SLAUGHTER, LA – Like a scene out of a horror movie, a Louisiana woman suffering from a rare medical condition was discovered dead, emaciated, covered in feces and literally “melted” into a couch, an apparent victim of extreme neglect that has her parents facing potential murder charges, authorities say.
Lacey Ellen Fletcher, 36, was afflicted with locked-in syndrome – a rare neurological disorder in which there is complete paralysis of all voluntary muscles except for the eyes – and was living in the Slaughter, Louisiana home of her parents, Sheila and Clay Fletcher, according to reports.
On the morning of January 3, Sheila called 911 from the family’s Tom Drive home, and responding officers were confronted with a nightmarish scene, accompanied by an equally gut-wrenching stench.
In what officials are calling the worst case of neglect that they have ever seen, District Attorney Sam D’Aquilla said Lacey’s parents never moved their daughter from a couch, where the unfortunate paralyzed woman was forced to urinate and defecate in the same spot, possibly for years.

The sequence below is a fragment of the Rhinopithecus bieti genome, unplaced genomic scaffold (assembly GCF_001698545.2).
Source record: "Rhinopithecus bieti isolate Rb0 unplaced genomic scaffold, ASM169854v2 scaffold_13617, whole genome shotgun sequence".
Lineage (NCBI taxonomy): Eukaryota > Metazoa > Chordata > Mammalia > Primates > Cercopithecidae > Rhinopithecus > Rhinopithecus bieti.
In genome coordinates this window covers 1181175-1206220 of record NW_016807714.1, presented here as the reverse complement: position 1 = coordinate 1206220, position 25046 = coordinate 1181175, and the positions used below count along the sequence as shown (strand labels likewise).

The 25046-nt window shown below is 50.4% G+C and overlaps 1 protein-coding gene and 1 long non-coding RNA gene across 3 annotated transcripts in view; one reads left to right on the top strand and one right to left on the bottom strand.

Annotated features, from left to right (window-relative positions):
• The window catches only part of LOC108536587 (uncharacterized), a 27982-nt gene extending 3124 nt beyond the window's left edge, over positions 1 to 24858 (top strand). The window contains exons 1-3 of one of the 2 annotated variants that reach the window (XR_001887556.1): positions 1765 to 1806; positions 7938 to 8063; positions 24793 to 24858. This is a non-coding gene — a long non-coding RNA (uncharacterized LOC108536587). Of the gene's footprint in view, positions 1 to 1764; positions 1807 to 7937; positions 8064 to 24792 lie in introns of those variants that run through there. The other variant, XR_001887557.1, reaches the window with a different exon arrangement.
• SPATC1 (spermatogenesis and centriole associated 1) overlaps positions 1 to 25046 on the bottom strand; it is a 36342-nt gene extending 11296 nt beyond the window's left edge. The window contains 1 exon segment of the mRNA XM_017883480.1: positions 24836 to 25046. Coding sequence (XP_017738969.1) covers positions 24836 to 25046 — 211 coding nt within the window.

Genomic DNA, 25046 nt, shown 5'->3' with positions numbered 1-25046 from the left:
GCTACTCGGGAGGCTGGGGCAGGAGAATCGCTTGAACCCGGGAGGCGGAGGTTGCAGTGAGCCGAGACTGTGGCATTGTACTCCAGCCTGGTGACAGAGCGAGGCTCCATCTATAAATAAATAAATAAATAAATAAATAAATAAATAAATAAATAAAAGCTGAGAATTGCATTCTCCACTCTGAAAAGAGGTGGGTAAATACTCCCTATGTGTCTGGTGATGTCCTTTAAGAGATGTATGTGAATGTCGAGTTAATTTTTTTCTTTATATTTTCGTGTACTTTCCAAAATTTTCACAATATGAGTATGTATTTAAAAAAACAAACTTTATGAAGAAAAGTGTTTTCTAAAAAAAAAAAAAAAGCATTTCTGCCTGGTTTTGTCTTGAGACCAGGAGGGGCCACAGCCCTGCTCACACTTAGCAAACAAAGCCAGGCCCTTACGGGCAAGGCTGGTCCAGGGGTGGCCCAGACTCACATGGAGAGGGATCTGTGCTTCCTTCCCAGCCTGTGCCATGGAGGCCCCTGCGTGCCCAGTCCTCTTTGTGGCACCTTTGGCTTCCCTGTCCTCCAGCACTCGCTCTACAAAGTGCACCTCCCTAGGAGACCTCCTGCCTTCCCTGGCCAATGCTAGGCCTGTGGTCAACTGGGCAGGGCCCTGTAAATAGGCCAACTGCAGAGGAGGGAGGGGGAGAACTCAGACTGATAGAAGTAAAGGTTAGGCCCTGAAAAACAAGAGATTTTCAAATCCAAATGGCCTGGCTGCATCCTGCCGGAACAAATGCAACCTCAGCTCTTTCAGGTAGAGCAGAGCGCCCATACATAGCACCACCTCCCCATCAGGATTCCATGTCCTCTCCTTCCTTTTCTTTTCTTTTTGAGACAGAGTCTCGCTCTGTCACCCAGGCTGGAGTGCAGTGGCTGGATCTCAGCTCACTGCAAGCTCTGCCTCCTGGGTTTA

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“The caretakers just let her sit on the couch. She just urinated and used the bathroom on the couch. It was so horrific,” D’Aquilla said. “The question on everybody’s mind is, how could they be caretakers living in the house with her and have her get in a condition like that?”
D’Aquilla announced that he will ask a grand jury on Monday to bring second-degree murder charges against Sheila and Clay Fletcher, in light of the fact that the East Feliciana Parish coroner ruled Lacey’s death a homicide.
The coroner, Dr. Ewell Bickham, noted that Lacey had not been to a doctor in 20 years. When Lacey’s body – which only weighed 96 pounds at the time of her death – was discovered by police, she had “melted” into a hole on the couch she was seated upon, which was filled with feces and urine; her underside was covered with ulcers so severe, Bickham said, that her flesh was “rotten to the bone.”
Authorities say that Lacey’s parents claimed their daughter was “sound intellectually” up until her death.
Steven Moore, an attorney representing Sheila and Clay Fletcher, issued a statement, saying that they were in “pain” over Lacey’s death.
“They don’t want to relive the pain of losing a child through the media,” he said. “They have been through a lot of heartache over the years. Anyone who had lost a child knows what it’s like.”
If charged and convicted of second-degree murder, Sheila and Clay Fletcher face the possibility of life in prison with no parole.